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Columbus coffee shop serves up coffee with a cause

Parable Coffee is now open in the former Nosh on High space in downtown Columbus with a mission of fairness and equality.

COLUMBUS, Ohio — At work, Ben Willis is a man in motion. He’s pouring, brewing and serving up coffee, often while humming a tune.

“We make the best product,” he said. “We have the best service.”

Willis already seems at home in the new space for the company he co-founded, Parable Coffee, which celebrated its soft opening on Wednesday and Thursday.

The shop started as a pop-up in the restaurant Comune during the fall of 2020. Nearly two years of work, planning and online fundraising later, the co-owners are celebrating a fresh start.

“It’s been a wild couple years,” said co-owner Jeffrey Clark. “We opened the shop during the pandemic. And we’ve been trying to grow it an expand, all at the same time.”

But this isn’t the typical coffee shop. Yes, the goal is to make gourmet cups of coffee. And the beans are ethically sourced. But that’s where the similarities end.

Parable is both a gratuity-free and pay-what-you-can establishment. It’s a way to benefit both employees and the community.

“We understand that terminology is really new and kind of unearthed territory in the service industry, but we believe that, yes, we should be paid fairly for our work but also we’re willing to meet our community members where they’re at, and we believe that coffee and the service we provide should be equitable, and all we really ask is just to have a conversation about where you’re at,” Willis said.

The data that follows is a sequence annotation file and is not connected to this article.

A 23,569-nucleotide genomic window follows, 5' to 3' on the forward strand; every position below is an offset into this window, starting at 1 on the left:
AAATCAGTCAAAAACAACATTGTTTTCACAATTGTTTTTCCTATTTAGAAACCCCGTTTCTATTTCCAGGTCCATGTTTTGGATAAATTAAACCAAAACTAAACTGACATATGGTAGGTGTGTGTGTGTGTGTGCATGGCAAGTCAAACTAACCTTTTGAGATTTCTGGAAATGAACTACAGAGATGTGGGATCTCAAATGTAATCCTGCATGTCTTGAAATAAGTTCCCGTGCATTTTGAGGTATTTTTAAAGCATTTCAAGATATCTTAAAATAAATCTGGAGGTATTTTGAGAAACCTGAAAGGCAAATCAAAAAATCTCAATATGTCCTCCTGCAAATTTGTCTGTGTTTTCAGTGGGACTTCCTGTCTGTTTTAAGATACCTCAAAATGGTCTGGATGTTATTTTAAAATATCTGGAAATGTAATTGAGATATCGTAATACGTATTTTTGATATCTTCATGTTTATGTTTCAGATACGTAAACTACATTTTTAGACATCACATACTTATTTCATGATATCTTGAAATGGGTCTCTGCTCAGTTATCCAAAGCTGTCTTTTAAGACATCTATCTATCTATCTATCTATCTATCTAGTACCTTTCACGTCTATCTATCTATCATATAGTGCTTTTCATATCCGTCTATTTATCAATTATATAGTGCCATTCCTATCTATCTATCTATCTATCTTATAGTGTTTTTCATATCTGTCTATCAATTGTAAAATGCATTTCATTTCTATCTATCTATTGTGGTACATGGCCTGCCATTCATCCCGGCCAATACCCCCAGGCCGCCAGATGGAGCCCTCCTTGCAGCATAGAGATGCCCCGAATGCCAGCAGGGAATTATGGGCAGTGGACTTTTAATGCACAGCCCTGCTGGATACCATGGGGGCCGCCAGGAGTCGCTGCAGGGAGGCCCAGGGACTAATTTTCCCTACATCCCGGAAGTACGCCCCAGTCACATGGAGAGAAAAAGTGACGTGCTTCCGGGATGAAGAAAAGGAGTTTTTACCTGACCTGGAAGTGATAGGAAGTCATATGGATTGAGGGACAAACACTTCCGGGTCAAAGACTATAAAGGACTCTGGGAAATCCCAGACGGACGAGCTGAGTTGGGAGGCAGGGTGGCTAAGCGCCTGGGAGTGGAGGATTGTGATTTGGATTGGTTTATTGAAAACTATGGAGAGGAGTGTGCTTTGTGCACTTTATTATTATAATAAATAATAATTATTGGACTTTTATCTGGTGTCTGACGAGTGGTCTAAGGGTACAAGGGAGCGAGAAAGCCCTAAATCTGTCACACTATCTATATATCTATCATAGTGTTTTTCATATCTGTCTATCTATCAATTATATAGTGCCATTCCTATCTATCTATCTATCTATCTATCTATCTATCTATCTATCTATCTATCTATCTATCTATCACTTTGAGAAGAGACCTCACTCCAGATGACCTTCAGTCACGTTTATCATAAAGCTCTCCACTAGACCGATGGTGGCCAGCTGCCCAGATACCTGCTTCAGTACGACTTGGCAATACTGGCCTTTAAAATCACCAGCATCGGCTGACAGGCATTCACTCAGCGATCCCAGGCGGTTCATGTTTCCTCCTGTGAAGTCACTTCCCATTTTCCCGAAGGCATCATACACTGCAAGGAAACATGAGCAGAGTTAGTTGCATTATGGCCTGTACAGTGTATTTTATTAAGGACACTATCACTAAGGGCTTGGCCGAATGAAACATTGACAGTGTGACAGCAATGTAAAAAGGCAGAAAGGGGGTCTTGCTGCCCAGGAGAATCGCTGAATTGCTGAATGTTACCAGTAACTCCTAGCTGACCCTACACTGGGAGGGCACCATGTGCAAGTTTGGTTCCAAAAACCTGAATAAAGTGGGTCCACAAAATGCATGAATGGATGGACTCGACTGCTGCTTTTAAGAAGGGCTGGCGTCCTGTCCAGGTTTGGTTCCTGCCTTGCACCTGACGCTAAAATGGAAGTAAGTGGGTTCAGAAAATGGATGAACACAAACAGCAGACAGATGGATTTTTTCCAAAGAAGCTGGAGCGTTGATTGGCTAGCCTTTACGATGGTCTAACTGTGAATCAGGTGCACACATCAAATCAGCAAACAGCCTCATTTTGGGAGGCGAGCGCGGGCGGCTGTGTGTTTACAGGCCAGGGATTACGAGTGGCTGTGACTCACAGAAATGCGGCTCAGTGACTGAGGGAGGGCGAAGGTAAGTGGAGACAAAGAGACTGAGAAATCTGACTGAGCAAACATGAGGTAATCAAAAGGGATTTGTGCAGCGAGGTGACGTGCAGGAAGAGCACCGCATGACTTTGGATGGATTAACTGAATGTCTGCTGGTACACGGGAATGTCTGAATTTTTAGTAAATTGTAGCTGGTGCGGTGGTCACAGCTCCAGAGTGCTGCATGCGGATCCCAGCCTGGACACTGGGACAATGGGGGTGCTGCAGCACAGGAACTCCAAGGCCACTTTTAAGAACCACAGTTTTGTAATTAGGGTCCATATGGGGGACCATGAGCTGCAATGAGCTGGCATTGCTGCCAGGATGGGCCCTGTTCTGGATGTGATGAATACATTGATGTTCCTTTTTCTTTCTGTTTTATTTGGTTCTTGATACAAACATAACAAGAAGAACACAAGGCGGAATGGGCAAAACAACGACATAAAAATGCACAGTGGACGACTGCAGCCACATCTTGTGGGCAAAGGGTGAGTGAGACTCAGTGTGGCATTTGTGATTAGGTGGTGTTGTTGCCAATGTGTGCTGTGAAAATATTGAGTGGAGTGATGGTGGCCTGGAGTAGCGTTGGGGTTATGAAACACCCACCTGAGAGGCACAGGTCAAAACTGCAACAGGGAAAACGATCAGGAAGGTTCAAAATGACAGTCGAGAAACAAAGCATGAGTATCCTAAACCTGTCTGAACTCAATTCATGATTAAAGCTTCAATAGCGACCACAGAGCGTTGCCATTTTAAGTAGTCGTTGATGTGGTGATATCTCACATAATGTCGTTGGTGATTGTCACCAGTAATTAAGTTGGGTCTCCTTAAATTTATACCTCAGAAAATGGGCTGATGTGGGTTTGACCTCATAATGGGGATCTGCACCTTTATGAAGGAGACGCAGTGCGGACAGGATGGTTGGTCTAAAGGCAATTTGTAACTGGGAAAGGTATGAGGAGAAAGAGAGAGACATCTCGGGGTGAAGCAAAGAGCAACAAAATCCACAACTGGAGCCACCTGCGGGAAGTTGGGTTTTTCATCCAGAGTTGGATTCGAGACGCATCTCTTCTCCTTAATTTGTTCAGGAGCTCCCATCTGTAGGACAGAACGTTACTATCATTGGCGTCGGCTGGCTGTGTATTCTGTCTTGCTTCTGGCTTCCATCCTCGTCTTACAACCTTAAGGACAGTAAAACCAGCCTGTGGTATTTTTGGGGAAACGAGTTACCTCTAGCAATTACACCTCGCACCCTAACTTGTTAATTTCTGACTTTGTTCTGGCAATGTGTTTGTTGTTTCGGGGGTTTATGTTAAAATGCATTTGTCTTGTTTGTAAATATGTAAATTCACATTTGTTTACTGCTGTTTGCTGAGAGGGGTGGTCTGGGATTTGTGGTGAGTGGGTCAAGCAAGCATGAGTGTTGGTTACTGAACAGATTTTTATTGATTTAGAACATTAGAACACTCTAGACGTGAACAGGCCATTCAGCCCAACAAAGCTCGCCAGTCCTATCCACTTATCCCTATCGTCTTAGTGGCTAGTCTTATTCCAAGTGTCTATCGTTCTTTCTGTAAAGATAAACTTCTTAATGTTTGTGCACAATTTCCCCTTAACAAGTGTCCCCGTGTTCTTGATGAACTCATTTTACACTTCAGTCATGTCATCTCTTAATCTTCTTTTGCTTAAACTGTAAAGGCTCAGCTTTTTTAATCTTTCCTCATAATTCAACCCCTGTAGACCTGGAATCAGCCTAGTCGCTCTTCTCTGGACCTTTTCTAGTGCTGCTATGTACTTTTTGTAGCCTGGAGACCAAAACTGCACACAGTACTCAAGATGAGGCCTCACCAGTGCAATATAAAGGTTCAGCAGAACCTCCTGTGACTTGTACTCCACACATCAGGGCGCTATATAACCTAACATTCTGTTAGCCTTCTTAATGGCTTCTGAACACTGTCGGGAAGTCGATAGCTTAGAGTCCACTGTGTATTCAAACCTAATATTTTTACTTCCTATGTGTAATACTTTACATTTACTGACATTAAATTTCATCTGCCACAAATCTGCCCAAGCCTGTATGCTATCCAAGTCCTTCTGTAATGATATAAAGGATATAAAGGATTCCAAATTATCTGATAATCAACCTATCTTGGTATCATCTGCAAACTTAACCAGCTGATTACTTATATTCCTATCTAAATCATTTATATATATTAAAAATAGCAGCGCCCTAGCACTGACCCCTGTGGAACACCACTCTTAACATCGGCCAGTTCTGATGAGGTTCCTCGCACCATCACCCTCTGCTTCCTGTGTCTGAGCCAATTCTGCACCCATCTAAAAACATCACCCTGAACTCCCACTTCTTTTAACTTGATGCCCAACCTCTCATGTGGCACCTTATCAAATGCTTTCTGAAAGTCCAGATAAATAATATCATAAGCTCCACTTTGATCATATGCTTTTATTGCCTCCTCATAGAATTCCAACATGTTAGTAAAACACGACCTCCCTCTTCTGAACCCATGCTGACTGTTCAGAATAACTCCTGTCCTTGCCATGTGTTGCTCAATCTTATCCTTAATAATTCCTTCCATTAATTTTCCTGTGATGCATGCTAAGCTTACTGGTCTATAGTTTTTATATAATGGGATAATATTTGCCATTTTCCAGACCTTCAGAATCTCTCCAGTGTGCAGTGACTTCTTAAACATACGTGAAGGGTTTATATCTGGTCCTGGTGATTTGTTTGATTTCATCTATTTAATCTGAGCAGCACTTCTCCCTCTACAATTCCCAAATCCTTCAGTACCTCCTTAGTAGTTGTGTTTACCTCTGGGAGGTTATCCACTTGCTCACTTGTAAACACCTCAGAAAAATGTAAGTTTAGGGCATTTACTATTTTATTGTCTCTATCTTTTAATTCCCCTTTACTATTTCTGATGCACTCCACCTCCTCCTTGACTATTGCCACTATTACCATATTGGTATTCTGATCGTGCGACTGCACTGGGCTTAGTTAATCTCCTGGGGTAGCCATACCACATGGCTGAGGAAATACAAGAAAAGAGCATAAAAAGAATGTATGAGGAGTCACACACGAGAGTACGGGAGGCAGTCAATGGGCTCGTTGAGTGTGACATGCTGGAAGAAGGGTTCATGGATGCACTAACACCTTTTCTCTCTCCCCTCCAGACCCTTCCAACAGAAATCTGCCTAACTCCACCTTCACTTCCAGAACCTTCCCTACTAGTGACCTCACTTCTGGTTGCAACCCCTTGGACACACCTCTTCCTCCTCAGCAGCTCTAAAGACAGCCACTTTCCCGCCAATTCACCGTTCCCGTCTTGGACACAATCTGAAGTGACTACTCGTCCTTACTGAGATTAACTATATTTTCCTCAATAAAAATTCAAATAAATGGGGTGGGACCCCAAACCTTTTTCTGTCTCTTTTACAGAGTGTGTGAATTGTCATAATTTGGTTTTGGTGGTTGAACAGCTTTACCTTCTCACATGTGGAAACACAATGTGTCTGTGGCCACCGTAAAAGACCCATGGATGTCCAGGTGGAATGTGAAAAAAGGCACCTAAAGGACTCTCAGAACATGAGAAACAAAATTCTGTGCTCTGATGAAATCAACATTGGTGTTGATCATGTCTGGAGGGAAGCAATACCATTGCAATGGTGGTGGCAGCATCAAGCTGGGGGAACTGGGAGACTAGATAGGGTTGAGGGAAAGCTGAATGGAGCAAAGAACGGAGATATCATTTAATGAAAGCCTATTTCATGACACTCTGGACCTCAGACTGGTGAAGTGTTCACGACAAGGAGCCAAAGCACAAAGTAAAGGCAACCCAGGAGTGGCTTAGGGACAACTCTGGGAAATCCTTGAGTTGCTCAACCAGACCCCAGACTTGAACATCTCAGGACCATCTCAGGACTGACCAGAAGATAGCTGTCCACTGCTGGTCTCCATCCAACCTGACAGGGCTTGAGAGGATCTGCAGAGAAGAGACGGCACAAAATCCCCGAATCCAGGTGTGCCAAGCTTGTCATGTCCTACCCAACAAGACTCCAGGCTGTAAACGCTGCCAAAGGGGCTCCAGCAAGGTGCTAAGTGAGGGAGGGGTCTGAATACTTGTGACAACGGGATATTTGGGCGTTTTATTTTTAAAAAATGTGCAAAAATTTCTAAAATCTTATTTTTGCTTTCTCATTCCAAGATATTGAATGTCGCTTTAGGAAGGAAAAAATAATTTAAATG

That’s the hope – that if someone is unable to pay the asking price, that that person have a conversation with the employees about why. And there are no hard feelings.

“Just transparency and trust, That’s how we build community,” Willis said. “We’re just trying to be a better part of the community. We’re trying to do business better. We’re trying to make it more sustainable, not only for us but for our employees and our community members.”

The mission, and the coffee, seem to be pretty appealing so far. Thursday morning, there was a line of customers stretching to the door. Hanna Tumbusch was among them.

“I have been coming to Parable for years, ever since their old location, but their mission is something that keeps me coming back,” she said. “It’s knowing that I can pay it forward for somebody else that may not be able to pay fully for their coffee, for them still to get that same experience, come here, enjoy their afternoon in downtown.”

Tumbusch said she is happy to support the mission, as are many others in the community.

“Knowing that it’s Black- and queer-owned, too, and that the owners are somebody that we’ve gotten to know over the years, they are somebody that we want to support,” he said. “We know that they’re giving back to the community, and knowing that they’re doing that, we want to be a part of it as well.”

Of course, the goal is also to create an environment where employees are both respected and compensated fairly. Willis said that’s already been a success as well. He said a typical barista might only stay in a job for six to nine months, but he’s kept every employee for nearly two years.

“When we started it, we were like, okay, well, what if we just set it up fundamentally to work like this,” he said. “And, it’s working.”

Parable Coffee is open from 7 a.m. to 5 p.m. Wednesday through Sunday.

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